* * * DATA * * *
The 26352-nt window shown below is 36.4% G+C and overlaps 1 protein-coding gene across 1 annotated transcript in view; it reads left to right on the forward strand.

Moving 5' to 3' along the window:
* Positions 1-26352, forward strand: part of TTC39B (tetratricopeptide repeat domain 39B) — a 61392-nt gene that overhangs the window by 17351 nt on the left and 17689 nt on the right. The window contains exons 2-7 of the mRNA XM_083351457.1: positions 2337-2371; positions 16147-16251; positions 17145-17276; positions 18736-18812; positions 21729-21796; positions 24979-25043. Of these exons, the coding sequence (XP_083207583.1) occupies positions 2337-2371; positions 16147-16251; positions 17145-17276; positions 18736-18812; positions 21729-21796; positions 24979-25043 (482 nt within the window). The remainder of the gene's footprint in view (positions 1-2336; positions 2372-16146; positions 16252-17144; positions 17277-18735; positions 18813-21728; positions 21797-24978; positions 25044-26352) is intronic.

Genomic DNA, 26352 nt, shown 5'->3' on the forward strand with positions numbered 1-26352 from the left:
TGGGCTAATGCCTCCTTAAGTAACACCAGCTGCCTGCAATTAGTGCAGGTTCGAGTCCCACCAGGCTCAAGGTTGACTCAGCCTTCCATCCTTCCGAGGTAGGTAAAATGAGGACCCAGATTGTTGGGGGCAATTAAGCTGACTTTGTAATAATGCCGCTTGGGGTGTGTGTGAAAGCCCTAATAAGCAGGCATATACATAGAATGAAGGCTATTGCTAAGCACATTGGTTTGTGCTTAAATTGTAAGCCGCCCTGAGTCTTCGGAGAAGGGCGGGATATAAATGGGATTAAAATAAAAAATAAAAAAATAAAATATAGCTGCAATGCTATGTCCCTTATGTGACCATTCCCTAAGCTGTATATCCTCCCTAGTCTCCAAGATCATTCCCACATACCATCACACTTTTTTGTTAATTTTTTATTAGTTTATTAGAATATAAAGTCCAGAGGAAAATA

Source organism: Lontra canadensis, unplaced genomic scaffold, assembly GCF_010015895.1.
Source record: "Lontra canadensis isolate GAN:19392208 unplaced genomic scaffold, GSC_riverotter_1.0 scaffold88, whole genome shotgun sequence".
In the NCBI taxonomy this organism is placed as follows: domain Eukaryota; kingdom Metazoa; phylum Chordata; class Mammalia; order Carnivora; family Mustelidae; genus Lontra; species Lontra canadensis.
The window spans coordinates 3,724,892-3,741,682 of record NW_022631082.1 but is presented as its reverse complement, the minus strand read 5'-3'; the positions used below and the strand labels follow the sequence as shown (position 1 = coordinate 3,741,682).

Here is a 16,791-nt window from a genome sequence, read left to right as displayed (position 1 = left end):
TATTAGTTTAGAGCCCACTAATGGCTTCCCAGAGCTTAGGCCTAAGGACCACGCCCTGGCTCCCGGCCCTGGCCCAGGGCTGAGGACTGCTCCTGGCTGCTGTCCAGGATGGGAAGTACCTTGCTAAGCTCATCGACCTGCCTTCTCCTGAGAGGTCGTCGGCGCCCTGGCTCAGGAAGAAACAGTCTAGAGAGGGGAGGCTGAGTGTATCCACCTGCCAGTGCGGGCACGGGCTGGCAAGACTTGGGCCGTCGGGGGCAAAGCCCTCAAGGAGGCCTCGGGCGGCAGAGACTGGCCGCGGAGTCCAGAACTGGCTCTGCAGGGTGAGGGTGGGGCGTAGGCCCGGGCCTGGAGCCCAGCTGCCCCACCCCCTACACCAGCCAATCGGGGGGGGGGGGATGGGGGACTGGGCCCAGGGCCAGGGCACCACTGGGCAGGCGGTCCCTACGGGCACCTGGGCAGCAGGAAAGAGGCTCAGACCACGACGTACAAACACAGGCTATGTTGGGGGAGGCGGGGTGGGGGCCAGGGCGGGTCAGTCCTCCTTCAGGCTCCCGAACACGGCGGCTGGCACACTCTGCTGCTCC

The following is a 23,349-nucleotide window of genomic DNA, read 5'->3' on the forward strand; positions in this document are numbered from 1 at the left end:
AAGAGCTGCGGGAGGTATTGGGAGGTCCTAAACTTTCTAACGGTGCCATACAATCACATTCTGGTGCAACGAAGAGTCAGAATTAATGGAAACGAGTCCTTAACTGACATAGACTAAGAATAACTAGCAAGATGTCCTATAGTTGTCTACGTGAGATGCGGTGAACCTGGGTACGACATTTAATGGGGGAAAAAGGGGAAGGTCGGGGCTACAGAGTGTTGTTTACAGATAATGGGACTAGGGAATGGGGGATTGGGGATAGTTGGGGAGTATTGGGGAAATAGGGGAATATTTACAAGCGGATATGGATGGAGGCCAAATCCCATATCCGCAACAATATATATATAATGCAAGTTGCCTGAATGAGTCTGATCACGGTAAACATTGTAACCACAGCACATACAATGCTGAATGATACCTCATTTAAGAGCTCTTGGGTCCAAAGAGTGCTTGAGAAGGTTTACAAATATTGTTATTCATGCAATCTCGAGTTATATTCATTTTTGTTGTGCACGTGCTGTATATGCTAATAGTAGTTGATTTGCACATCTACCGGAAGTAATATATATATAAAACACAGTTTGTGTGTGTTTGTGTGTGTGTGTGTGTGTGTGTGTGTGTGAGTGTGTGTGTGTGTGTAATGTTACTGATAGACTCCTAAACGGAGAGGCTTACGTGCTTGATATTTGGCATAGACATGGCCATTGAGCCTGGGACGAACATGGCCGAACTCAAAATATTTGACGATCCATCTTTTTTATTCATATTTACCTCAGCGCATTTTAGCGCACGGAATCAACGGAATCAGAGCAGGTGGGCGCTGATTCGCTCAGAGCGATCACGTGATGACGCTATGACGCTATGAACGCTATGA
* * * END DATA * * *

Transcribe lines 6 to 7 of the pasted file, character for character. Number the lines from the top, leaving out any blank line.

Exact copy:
Source organism: Lontra canadensis, unplaced genomic scaffold, assembly GCF_010015895.1.
Source record: "Lontra canadensis isolate GAN:19392208 unplaced genomic scaffold, GSC_riverotter_1.0 scaffold88, whole genome shotgun sequence".